As well as being sweet and juicy, the world’s most popular berry is said to do wonders for your health. Traditionally, strawberries, which contain more Vitamin C than the equivalent weight of oranges, have been used to cleanse the digestive system. They also contain a range of phytonutrients, which have a range of health-boosting effects. “Strawberries can legitimately claim to be heart protective, anti-cancer and anti-inflammatory, all rolled into one,” says dietician Nigel Denby. “They rank as one of the world’s healthiest foods.”
Anti-cancer. Strawberries are a rich source of phenols, including the potent cancer- busting antioxidants, anthocyanins and ellagic acid. Anthocyanins found in strawberries give them their distinctive red colour, but also help to mop up damaging free radicals in the blood, which damage tissue and can cause cancerous changes in the cells. The ellagic acid content of strawberries has been shown in laboratory studies to halt the growth of tumours in the lungs, oesophagus, breast, cervix and tongue. A study published in the November 2003 Journal of Agriculture and Food Chemistry found that anti-oxidants found in strawberries could significantly inhibit the proliferation of human liver cancer cells. Smokers will be happy to know that a US study found that strawberries reduced the effects of carcinogens in tobacco smoke.
Anti-inflammatory. Some phenols in this fruit work to dampen down the activity of specific enzymes known as cyclo-oxygenase, or COX. Overactivity of this enzyme has been shown to contribute to unwanted inflammation of osteoarthritis and rheumatoid arthritis and asthma. Drugs that have a similar effect can cause intestinal bleeding.
Anti-ageing. Researchers have found that rats, which are fed are a diet rich in strawberries, show less age-related declines in brain function. They also had improved learning capacity and motor skills. This could be related to the fact that the fruit contains omega-3 fatty acids, which are long chain fats, which are the building blocks of brain tissue.
Protection against macular degeneration. Strawberries are a rich source of Vitamin C. A study published in the June 2004 Archives of Opthalmology indicates that eating three or more portions of Vitamin C rich fruit may reduce the risk of age-related macular degeneration by 36 per cent. Macular degeneration is the primary cause of vision loss in older adults.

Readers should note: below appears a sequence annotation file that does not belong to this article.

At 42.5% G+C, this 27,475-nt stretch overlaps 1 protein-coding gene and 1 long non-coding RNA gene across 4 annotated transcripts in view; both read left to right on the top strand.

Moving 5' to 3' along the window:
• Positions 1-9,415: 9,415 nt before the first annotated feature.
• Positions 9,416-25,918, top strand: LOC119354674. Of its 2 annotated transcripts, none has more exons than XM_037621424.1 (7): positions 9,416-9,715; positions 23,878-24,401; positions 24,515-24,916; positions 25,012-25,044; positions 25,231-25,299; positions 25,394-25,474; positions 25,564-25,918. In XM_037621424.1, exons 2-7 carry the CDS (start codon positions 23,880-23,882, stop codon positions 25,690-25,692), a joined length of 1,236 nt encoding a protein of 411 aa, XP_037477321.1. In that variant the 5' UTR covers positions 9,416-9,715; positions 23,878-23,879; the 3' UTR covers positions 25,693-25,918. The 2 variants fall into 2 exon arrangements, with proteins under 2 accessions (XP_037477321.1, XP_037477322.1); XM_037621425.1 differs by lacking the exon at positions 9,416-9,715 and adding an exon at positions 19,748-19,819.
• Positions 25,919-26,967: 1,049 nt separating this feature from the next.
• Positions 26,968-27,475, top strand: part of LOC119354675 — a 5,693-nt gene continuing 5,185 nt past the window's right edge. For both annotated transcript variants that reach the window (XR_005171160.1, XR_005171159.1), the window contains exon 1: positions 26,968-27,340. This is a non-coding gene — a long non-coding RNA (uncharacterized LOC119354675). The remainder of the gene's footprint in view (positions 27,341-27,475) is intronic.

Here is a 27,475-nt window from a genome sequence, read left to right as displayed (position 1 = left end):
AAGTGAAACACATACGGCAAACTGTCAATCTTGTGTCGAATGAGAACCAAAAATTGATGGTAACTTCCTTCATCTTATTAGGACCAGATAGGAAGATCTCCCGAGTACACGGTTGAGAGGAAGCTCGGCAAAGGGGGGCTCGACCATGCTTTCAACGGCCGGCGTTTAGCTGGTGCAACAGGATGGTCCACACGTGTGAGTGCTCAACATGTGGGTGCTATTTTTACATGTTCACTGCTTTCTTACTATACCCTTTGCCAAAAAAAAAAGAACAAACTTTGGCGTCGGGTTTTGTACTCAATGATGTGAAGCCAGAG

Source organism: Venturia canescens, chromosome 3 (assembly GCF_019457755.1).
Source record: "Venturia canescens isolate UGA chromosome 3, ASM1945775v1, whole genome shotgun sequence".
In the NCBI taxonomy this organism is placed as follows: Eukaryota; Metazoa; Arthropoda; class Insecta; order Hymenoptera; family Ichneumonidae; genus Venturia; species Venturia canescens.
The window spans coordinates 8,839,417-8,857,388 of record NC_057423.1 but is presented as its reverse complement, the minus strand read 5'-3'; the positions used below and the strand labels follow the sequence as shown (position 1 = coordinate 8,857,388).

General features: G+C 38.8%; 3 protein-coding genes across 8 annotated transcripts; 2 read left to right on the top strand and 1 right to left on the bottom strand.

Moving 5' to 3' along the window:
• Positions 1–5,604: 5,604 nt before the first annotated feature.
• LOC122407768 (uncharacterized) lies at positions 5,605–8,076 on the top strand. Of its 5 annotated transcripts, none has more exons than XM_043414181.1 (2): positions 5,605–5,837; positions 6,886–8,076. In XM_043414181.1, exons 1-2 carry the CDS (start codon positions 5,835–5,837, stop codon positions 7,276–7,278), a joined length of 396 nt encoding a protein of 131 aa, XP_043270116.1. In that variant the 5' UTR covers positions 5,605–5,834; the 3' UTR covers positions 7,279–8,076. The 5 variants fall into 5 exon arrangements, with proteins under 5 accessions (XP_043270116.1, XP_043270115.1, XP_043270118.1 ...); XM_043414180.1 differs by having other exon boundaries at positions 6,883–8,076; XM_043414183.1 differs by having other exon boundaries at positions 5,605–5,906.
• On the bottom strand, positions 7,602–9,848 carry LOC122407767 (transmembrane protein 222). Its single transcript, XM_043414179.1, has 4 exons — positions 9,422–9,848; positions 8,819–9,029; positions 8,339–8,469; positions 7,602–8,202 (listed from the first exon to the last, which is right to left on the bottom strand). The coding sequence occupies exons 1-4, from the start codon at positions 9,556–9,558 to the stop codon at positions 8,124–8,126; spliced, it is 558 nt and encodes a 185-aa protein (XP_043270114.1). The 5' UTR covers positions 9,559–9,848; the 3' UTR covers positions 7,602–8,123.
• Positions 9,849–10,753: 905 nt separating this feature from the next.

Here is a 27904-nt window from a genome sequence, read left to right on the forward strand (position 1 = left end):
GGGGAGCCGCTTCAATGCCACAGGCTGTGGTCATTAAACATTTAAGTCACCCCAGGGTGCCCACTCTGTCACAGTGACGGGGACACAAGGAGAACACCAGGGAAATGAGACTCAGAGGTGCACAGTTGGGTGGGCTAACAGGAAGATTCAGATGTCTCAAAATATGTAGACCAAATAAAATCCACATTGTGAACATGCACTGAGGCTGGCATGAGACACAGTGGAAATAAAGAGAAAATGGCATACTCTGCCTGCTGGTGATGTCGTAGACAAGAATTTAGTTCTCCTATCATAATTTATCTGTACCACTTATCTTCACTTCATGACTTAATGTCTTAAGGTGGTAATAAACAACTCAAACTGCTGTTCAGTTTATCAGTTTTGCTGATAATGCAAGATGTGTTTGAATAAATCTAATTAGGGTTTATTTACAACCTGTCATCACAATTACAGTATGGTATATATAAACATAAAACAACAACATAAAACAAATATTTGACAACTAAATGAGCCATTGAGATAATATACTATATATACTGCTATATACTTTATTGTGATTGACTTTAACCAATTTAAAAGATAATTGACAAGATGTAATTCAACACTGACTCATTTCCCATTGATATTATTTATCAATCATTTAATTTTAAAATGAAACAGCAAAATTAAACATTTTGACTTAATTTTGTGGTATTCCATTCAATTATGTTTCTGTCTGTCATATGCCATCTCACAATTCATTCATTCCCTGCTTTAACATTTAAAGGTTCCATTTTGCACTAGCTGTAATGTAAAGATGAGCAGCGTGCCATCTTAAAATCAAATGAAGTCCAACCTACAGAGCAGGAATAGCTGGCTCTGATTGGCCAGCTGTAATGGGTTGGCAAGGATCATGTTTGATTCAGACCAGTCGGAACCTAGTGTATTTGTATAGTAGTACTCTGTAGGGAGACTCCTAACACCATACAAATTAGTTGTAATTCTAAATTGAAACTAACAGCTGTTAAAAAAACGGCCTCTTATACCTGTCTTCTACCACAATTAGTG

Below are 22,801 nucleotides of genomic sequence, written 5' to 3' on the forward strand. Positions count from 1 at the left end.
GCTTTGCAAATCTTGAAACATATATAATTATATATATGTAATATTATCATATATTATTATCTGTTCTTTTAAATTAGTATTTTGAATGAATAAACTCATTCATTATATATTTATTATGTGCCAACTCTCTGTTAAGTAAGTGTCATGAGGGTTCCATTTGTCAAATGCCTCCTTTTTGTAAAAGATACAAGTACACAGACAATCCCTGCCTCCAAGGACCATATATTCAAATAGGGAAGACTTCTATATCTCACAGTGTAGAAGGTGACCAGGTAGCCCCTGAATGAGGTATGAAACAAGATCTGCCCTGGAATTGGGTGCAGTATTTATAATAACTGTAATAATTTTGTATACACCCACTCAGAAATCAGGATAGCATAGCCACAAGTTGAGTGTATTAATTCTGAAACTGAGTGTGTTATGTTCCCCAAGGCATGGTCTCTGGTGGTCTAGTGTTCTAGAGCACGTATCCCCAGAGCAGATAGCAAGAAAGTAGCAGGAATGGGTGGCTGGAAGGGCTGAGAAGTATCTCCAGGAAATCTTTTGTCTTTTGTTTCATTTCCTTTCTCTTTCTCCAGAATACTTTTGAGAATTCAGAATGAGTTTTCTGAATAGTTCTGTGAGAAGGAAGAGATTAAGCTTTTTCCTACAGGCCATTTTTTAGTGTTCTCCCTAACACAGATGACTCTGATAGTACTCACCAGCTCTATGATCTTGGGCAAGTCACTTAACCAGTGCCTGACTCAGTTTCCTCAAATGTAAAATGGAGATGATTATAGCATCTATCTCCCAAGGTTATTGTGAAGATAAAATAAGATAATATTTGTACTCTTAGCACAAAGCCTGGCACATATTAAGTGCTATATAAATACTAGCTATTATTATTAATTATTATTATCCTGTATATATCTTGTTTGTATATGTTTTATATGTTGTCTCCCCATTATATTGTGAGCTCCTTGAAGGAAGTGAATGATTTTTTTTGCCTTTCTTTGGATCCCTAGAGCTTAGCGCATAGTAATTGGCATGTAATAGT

Pregnancy. Folic acid, also known as folate, is one of the few vitamins known to prevent neural tube birth defects such as spina bifida, which affects one in every 1500 babies born in the UK. Just eight strawberries a day contain a fifth of the folate requirement for an adult woman. Folic acid is an essential component of spinal fluid and helps to produce red blood cells and the mood-lifting hormone, serotonin.
Digestive health. Strawberries contain high levels of dietary fibre, which has been shown to reduce the risk of heart disease, diabetes, high blood pressure and intestinal disorders. One punnet of strawberries contains just 47 calories but 3.5 grams of dietary fibre, around one tenth of the total recommended daily intake. Ripe fruit, which contains high levels of soluble fibre, is best for your gut.
A word of caution. Strawberries are one of the foods most commonly associated with allergic reactions, which can be mild or life threatening. Common reactions to the fruit include eczema, skin rash, headache, hyperactivity or insomnia. Strawberries also top the league table of foods on which residues of pesticides are frequently found so people who want to avoid ingesting chemicals should opt for organically grown fruit. People who have existing kidney or gallbladder problem may want to avoid eating strawberries because the fruit contains a measurable amount of oxalates. If these become too concentrate, they can crystallise in the body fluids and cause problems. Also, oxalates hinder the uptake of calcium. If you are taking calcium to build bone mass, eat strawberries two to three hours before you take your supplements.